|Samuel Waldron's stone 1691 from |
Like the title? That's called alliteration.
Now, is it weird that I want to go to Marblehead and visit a cemetery where none of my ancestors rest? Not a single one? (that I know of) You can tell me, I won't be offended.
I've been looking around the net for my Galloway ancestors, and the 1790 census shows all the Massachusetts Galloway's, (which is where they claim to be from), in Essex county. They're mostly residing in Ipswich but one is living in Marblehead. I came across this cemetery site looking for Marblehead records, http://www.oldburialhill.org/
This cemetery is amazing, and the imagery on the stones is remarkable. The site has a section that explains what some of the images on tombstones mean, that and the photographs make it worth a look. What I'd like to know, is how can a 322 year old tombstone look this good? (see above) And in coastal New England winters yet? There are stones in my local graveyards that are illegible after a measly hundred years! What did they make them out of back then, kyryptonite?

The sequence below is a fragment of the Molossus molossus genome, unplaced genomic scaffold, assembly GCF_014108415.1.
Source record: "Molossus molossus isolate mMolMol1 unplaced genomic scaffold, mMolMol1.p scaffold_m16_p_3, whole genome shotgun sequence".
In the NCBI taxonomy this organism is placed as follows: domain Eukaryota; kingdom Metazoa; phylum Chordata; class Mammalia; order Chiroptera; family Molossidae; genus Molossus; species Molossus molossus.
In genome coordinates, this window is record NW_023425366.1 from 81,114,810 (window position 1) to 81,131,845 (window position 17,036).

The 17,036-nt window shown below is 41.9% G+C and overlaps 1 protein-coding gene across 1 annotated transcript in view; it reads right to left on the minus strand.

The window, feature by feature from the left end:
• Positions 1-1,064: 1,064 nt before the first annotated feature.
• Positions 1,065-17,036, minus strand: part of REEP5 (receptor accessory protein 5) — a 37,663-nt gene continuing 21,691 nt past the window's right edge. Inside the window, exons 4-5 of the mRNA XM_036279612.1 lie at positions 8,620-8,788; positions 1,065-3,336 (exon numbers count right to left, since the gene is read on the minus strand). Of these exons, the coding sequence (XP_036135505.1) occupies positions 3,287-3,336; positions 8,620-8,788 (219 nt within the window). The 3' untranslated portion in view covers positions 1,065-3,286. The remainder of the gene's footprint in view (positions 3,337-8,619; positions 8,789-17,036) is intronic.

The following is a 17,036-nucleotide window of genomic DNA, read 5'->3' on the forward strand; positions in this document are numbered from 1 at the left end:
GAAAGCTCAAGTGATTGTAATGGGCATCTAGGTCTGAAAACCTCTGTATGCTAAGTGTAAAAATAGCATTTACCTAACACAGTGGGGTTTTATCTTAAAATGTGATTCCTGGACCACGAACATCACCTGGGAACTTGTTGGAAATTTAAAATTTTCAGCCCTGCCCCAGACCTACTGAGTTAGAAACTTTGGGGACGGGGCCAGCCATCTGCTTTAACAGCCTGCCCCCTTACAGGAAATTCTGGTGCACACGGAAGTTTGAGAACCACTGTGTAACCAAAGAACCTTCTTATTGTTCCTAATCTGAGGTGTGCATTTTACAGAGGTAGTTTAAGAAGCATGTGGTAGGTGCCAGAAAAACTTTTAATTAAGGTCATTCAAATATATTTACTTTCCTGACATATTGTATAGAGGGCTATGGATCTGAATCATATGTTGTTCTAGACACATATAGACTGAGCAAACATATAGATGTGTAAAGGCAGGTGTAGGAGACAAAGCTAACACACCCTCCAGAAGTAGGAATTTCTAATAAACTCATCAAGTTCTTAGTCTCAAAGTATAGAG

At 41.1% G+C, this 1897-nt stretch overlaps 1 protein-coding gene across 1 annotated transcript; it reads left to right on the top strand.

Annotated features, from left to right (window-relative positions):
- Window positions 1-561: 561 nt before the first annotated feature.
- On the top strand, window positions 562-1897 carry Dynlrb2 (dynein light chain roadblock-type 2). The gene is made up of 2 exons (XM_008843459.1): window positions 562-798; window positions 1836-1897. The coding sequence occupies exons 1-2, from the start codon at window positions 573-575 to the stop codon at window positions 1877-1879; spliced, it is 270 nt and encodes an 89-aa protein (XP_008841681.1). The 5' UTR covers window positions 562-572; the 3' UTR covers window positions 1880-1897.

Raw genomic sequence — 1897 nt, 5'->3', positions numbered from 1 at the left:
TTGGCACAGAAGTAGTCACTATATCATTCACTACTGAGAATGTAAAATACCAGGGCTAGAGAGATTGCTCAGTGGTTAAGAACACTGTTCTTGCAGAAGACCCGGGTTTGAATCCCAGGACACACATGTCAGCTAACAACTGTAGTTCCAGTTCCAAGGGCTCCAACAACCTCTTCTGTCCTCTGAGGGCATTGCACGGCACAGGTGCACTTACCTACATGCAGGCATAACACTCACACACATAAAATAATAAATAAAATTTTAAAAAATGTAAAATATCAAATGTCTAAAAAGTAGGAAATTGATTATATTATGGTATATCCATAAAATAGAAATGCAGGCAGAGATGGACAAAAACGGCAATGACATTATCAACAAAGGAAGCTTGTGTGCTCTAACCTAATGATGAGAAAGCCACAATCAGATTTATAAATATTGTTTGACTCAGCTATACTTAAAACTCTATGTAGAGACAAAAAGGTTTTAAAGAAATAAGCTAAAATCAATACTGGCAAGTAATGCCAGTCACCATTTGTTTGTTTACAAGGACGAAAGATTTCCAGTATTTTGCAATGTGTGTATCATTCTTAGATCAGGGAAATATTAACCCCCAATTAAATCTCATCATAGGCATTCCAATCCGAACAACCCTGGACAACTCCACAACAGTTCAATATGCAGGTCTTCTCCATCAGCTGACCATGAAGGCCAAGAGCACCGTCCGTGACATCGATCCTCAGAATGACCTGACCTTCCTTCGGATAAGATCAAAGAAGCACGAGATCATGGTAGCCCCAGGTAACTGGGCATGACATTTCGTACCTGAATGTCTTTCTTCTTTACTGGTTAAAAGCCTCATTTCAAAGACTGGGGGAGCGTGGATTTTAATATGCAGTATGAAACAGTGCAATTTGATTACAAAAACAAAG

As fascinating as it was, I didn't have much luck finding any ancestors on the site, though I did find an Abigale Galloway in the Old North Churchyard in Ipswich--hey, isn't that where Paul Revere hung out? No wait, that was the Old North Church--and it was in Boston...never mind.